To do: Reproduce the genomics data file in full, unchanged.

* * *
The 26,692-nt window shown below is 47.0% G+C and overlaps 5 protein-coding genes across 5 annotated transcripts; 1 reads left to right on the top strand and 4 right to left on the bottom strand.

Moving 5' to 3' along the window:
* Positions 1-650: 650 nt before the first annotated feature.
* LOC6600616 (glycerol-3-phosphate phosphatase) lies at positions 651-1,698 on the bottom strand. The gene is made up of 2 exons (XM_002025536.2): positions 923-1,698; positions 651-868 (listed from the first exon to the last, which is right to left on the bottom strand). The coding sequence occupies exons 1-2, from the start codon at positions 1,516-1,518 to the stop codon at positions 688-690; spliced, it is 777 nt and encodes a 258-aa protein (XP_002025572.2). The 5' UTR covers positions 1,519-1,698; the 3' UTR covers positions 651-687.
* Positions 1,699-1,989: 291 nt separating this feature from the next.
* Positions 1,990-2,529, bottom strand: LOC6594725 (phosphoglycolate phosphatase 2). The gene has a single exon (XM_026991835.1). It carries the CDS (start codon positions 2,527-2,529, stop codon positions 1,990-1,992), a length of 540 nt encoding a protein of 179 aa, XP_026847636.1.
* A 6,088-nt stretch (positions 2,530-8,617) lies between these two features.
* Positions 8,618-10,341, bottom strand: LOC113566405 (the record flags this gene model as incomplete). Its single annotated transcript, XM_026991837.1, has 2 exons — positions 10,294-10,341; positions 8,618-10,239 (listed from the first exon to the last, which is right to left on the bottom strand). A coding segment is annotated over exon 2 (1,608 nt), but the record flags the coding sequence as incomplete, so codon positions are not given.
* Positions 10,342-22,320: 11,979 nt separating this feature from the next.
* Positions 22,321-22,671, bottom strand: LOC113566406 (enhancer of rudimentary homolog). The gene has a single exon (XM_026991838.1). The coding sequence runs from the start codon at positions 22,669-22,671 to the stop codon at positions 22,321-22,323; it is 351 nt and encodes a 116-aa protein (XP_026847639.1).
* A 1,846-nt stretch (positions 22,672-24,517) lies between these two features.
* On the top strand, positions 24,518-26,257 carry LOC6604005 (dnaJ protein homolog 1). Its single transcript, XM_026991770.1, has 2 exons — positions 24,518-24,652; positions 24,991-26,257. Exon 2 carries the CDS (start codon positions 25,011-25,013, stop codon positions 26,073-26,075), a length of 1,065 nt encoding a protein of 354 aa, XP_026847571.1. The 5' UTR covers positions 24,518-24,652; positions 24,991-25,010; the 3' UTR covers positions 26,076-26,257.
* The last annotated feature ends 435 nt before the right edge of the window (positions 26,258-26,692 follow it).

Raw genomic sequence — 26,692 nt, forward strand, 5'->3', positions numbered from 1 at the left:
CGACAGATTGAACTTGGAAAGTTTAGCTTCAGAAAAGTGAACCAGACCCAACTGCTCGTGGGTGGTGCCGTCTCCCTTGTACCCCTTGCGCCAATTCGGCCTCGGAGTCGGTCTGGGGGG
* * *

The 26,692-nt window shown below is 47.0% G+C and overlaps 5 protein-coding genes across 5 annotated transcripts; 1 reads left to right on the top strand and 4 right to left on the bottom strand.

Moving 5' to 3' along the window:
* Positions 1-650: 650 nt before the first annotated feature.
* LOC6600616 (glycerol-3-phosphate phosphatase) lies at positions 651-1,698 on the bottom strand. The gene is made up of 2 exons (XM_002025536.2): positions 923-1,698; positions 651-868 (listed from the first exon to the last, which is right to left on the bottom strand). The coding sequence occupies exons 1-2, from the start codon at positions 1,516-1,518 to the stop codon at positions 688-690; spliced, it is 777 nt and encodes a 258-aa protein (XP_002025572.2). The 5' UTR covers positions 1,519-1,698; the 3' UTR covers positions 651-687.
* Positions 1,699-1,989: 291 nt separating this feature from the next.
* Positions 1,990-2,529, bottom strand: LOC6594725 (phosphoglycolate phosphatase 2). The gene has a single exon (XM_026991835.1). It carries the CDS (start codon positions 2,527-2,529, stop codon positions 1,990-1,992), a length of 540 nt encoding a protein of 179 aa, XP_026847636.1.
* A 6,088-nt stretch (positions 2,530-8,617) lies between these two features.
* Positions 8,618-10,341, bottom strand: LOC113566405 (the record flags this gene model as incomplete). Its single annotated transcript, XM_026991837.1, has 2 exons — positions 10,294-10,341; positions 8,618-10,239 (listed from the first exon to the last, which is right to left on the bottom strand). A coding segment is annotated over exon 2 (1,608 nt), but the record flags the coding sequence as incomplete, so codon positions are not given.
* Positions 10,342-22,320: 11,979 nt separating this feature from the next.
* Positions 22,321-22,671, bottom strand: LOC113566406 (enhancer of rudimentary homolog). The gene has a single exon (XM_026991838.1). The coding sequence runs from the start codon at positions 22,669-22,671 to the stop codon at positions 22,321-22,323; it is 351 nt and encodes a 116-aa protein (XP_026847639.1).
* A 1,846-nt stretch (positions 22,672-24,517) lies between these two features.
* On the top strand, positions 24,518-26,257 carry LOC6604005 (dnaJ protein homolog 1). Its single transcript, XM_026991770.1, has 2 exons — positions 24,518-24,652; positions 24,991-26,257. Exon 2 carries the CDS (start codon positions 25,011-25,013, stop codon positions 26,073-26,075), a length of 1,065 nt encoding a protein of 354 aa, XP_026847571.1. The 5' UTR covers positions 24,518-24,652; positions 24,991-25,010; the 3' UTR covers positions 26,076-26,257.
* The last annotated feature ends 435 nt before the right edge of the window (positions 26,258-26,692 follow it).

Raw genomic sequence — 26,692 nt, forward strand, 5'->3', positions numbered from 1 at the left:
CGACAGATTGAACTTGGAAAGTTTAGCTTCAGAAAAGTGAACCAGACCCAACTGCTCGTGGGTGGTGCCGTCTCCCTTGTACCCCTTGCGCCAATTCGGCCTCGGAGTCGGTCTGGGGGG